The volume on Jacques Derrida in the Continental European Philosophy series starts unpromisingly. On the first page, the authors, Mark Dooley and Liam Kavanagh, assure us that Derrida's "point is simple".
His main concern, it seems, is the uncertainty of historical memory, the reason for which, again, is "simple": "Memory does not correspond to the reality of the past." And therefore Derrida finds the process of self-recollection impossible, "simply" (once more!) "because memory can never make the past fully present". Two pages later, after this "simple idea" at the heart of all his work is again explained, we are told: "It is a pity that Derrida's unnecessarily difficult and nebulous style obscured that basic point."
Anyone who has grappled with Derrida's writing will know that "simple" is about as inappropriate an adjective for it as could be imagined; and anyone who has succeeded in tracing at least some of the complexities of his thought will know that historical memory is only one of many issues he engaged with, and that he does far more than point out the obvious fact of its incompleteness. The desire to put the reader at ease is commendable, but to suggest that the formidable difficulty of Derrida's work is a complicated husk concealing an undemanding kernel, and that the authors, with their superior powers of philosophical articulation, will succeed where Derrida failed, is preposterous and patronising.
Reading on, however, one's worst fears are not realised. The book is arranged as four chapters covering four areas to which Derrida made significant contributions: identity and mourning, philosophy and language, psychoanalysis and phenomenology, and ethics and politics. Sensibly divided into subsections, the chapters contain many cogent summaries of aspects of Derrida's work, including his relation to structuralism, his spat with John Searle, the importance of Edmund Husserl, and some of the terms that take on particular resonance in his writing, such as the post, hospitality and the archive.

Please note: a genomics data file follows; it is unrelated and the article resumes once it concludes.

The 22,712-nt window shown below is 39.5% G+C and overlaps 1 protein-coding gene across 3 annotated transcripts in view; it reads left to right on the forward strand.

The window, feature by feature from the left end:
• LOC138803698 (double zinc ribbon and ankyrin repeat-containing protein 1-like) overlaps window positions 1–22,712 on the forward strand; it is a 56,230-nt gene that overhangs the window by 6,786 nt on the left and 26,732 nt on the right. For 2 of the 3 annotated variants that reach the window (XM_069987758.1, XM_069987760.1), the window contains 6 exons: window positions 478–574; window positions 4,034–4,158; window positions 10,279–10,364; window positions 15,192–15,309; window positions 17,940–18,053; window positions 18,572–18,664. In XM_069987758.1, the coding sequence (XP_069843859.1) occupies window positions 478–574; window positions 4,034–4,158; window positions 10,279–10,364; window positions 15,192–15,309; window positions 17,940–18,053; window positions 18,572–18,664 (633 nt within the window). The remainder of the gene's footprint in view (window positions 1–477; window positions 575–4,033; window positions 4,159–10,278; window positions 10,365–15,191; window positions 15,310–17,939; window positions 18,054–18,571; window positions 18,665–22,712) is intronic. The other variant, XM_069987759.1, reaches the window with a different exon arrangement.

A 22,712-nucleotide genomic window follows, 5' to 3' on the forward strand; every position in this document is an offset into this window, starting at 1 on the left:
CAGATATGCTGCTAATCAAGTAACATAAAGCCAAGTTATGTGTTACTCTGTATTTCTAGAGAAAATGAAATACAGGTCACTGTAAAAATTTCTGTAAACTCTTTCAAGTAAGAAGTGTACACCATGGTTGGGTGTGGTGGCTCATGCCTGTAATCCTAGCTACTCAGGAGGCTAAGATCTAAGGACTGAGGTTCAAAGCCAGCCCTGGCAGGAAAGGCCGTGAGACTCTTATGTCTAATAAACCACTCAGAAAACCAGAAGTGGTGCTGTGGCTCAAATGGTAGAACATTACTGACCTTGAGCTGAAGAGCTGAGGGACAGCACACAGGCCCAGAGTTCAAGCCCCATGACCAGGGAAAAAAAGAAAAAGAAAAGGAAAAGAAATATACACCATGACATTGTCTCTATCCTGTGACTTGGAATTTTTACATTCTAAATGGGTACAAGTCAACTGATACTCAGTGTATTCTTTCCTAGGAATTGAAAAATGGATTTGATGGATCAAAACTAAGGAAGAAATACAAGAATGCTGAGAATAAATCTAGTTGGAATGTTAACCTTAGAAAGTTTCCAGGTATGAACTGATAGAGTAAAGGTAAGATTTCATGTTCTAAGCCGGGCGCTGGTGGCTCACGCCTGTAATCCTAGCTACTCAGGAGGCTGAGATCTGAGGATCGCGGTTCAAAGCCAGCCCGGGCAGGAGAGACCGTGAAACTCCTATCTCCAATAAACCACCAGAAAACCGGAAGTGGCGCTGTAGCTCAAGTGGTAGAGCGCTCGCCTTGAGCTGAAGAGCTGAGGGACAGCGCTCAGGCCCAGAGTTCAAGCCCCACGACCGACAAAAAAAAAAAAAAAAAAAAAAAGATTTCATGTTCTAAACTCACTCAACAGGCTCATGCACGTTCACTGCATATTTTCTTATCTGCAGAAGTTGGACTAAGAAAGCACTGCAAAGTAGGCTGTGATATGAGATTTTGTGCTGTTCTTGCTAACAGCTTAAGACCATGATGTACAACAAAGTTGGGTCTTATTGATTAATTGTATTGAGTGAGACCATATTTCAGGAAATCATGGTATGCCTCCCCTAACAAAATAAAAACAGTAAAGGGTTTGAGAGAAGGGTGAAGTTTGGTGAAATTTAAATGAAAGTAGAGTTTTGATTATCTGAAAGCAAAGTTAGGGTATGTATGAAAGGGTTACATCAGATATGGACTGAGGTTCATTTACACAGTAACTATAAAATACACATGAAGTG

The condescending tone all but disappears (though it returns in their disparagement of Derrida's strong political convictions and in the short afterword, where the word "simple" is again much in evidence), and readers who are not ready to take up the challenge of Derrida's most inventive thinking will find sober versions of several of his most important arguments. For the large areas of Derrida's work not touched upon - his massive engagement with literature, for example, or his interest in religion - they will need to look elsewhere.
Such readers need to know, however, that there is a distorting lens at work throughout the book that limits its usefulness as a general introduction.
The claim that Derrida's thought is fundamentally concerned with questions of memory and identity may provide a species of security blanket for those who want to relate their philosophy to homely, easily graspable issues, but it produces misreadings and simplifications. We do not need Derrida to tell us that memory is unreliable and our sense of identity built on shifting sand, or that the past is unrecoverable.
The authors sometimes introduce quotations from Derrida as if he were talking about one of their favoured topics, when in fact the subject is much broader; they even insert the word "historical" into a quotation at one point to alter its meaning. The discussion of Derrida's debt to Sigmund Freud, Husserl and Martin Heidegger is marred by the oversimple insistence that what interests him most is the fact that they all challenge our concept of identity.
Identity and memory are not the keys to Derrida's thought, though he certainly subjected these concepts to rigorous examination. Dooley and Kavanagh, too ready to assume that their own rather straightforward understanding of these matters is also Derrida's, fail to push their analysis to the more philosophically searching aspects of their subject's work. What they take to be mere interruptions to our cherished notions of the self and the past are, for Derrida - and this is harder to grasp - also what make a self and a past possible. Derrida's aim was always to take us to the limits of what our minds can encompass; Dooley and Kavanagh, however, remain within the comfort zone.
Derek Attridge is head of the department of English, York University.
The Philosophy of Derrida
Author - Mark Dooley and Liam Kavanagh
Publisher - Acumen
Pages - 164
Price - £45.00 and £14.99
ISBN - 1 84465 022 4 and 023 1